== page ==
Log4j Detector

A client and reporting server to identify systems vulnerable to Log4j at
scale. This work is based on Stripe’s Remediation Tools,
but with more in-depth fingerprints and a server for collecting the results
for a more deployment-friendly rollout.

The tool is divided up into three components, the detector, responsible for
examining a target and determining if there is a currently-running java
process that has loaded a vulnerable version of Log4j, the server, responsible
for collecting the results, and a log reader, which can quickly parse the
server messages and output a list of reported vulnerable hosts.


The simplest way to build cross-platform artifacts for Linux, macOS, and Windows is goreleaser.

Follow the goreleaser install instructions or use the following command on macOS:

brew install goreleaser

To build with goreleaser, use the following command:

goreleaser release --snapshot --rm-dist

This will create a dist/ directory with artifacts for each platform.

Server Config

If you know the hostname or IP address of your server, you can “bake” this into
the binaries at build time. This will allow end-users to run the detector
without passing any command line arguments. Use the following command to
pre-configure the server address:

REPORT_SERVER=https://example.org:8443 goreleaser release --snapshot --rm-dist



The server contains the following configuration options:

  • -addr – which address to listen on (default “:8443”)
  • -bin-dir – the directory to serve the detector binaries from (default “./dist”)
  • -log-dir – the directory where the server will write its logs to (default “.”)
  • -cert – path to a TLS certificate file for use in web server (optional)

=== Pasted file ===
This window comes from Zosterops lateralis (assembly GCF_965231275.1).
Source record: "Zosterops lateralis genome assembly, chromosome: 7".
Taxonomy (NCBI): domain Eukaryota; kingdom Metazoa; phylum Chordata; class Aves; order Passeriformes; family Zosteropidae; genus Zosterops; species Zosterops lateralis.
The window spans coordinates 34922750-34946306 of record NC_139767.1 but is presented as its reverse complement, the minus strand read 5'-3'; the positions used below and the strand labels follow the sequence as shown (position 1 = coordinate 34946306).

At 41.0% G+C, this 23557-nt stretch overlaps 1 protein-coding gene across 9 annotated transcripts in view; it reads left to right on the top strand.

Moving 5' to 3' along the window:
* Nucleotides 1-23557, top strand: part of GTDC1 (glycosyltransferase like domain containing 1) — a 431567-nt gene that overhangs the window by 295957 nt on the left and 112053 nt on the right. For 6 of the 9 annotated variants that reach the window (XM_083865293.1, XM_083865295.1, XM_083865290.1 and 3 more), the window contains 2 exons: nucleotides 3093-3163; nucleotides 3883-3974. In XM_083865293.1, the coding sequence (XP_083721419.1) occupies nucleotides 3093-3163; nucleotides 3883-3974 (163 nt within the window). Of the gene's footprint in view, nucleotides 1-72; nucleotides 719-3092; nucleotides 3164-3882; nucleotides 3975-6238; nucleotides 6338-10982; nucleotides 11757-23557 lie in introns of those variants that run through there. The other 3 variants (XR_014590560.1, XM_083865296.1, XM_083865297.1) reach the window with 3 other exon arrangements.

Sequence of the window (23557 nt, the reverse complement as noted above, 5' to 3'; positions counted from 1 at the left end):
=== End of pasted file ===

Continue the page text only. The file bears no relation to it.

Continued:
• -key – path to a TLS key file for use in web server (optional)
  • -slack-webhook – a webhook URL for use in notification of vulnerable system
  • -generic-webhook – a generic webhook URL (e.g. AWS Lambda endpoint)
  • -generic-webhook-auth – a generic webhook auth header used to authenticate the report server
  • -v – print the version of the server

When the server starts, it will serve three endpoints,

/healthz – returns 200 if the server is functional
/logs – the endpoint the detector will talk to to record results
/bin – a directory where the detector binaries will be served out of for
retrieval by team members. This endpoint is merely for convenience and does not
need to be used if detector binaries are distributed in other ways.


The detector contains the following options:

  • -server – the url:port of the reporting server
  • -verbose – more verbose log messages
  • -v – prints the version of the tool

Log Reader

The log reader contains the following options:

  • -log – the server’s log file for parsing
  • -v – prints the version of the tool

How it works

Like the Stripe tool that inspired this project, the detector locates Java
processes on the target host and then lists all open files and checks them for
the log4j jar. Once found, it will attempt to compare that jar with known
vulnerable versions of log4j. We have compiled a list of fingerprints for every
Log4j jar distributed by Apache. Additionally, we’ve fingerprinted each class
unique to each version of Log4j to improve detection of a vulnerable instance.
The inspiration for the improvements to this tool came from a client request,
and they also requested the addition of a central reporting server to collect
results so we decided to include that functionality as well.


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